Jones, David Raymond (1998) A cultural development strategy for a firm wishing to maximise the sustainability behaviour of its workforce. Doctoral thesis, University of Huddersfield.

This research builds a hypothesis and a set of cultural principles upon which a firm
needs to act if it wishes to move towards sustainability. It is assumed in this research
that a company wishing to move towards sustainability needs to proactively address
its long-term, environmental, social and financial responsibilities. As these
responsibilities are continually changing over time, this research assumes that a firm
needs to build a capability to respond. In order to achieve this a firm needs to
maximise the behaviour and commitment towards sustainability of all its workers.

The cultural principles form the basis for choosing the most appropriate organisational
structure, management style, reward systems etc. to move a firm towards

The research initially develops these principles by identifying several relevant topic
areas through a set of expert four-day workshops. It then explores empirical case
study research findings from three U.K. best-practice firms; The Body Shop
International plc, Traidcraft plc and Suma Wholefoods. These firms are defined as
best-practice as they each are leading innovators within either the environmental
protection or social equity fields. They each also share a top-management
commitment to moving towards sustainability.
The emergent hypothesis argues against using the 'unitarist' (strong) cultural, topdown
approach which represents the most popular strategy of the 1980's culture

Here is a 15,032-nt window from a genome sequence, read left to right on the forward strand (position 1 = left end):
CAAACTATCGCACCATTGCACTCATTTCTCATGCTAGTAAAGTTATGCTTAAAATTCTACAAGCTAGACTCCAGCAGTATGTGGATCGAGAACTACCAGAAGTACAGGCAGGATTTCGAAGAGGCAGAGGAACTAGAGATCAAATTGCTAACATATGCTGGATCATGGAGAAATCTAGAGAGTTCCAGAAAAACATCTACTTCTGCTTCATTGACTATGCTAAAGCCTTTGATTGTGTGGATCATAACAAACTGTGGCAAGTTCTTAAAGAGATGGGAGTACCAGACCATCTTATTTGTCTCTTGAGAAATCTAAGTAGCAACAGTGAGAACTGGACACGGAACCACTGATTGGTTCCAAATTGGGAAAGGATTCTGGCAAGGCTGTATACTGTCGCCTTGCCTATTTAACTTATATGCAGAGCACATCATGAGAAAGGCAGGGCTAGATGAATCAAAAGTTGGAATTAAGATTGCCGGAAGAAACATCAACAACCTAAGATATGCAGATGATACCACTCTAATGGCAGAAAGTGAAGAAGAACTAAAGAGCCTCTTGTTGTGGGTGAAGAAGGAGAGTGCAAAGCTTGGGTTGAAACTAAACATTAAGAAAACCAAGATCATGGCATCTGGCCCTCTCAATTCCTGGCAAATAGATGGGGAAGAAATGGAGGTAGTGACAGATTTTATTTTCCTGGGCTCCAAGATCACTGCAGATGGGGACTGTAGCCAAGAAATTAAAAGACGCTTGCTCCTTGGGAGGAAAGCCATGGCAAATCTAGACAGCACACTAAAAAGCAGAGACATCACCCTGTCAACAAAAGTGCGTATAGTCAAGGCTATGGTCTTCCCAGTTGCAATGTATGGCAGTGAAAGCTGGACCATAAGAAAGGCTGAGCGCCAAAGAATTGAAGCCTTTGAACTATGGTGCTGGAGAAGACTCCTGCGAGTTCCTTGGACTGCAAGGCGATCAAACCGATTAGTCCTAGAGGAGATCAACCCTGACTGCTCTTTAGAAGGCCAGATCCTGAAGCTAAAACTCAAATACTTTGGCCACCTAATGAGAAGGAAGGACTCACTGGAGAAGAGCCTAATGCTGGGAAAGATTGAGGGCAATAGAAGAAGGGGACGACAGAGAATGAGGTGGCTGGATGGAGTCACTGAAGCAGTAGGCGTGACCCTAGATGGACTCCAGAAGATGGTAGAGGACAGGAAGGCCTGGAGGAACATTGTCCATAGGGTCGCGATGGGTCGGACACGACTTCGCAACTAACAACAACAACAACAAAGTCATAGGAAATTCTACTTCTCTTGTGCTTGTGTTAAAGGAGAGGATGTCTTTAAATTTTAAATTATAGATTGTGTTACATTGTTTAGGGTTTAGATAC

writers. The three cultural principles which typify this unitarist approach are identified
as leadership (values and financial), mission support and worker accountability.
Similarly, the hypothesis also argues against the 'pluralist' cultural, bottom-up
approach. The three cultural principles which typify this pluralist apporach are
identified as participation, personal support and management accountability. Instead,
the research hypothesis argues that a business should adopt an optimal combination of
both unitarist and pluralist principles. This optimal combination is contingent, at any
point in time, upon the firm's historical cultural approach, the extent of diversity of
values and opinions amongst workers and the extent of top management commitment
towards sustainability.

In order to help a firm move towards its optimal unitarist-pluralist mix, two further
overarching principles are also identified; worker involvement and mutual trust. It is
proposed that these principles will be realised fully only when a firm's optimal mix is

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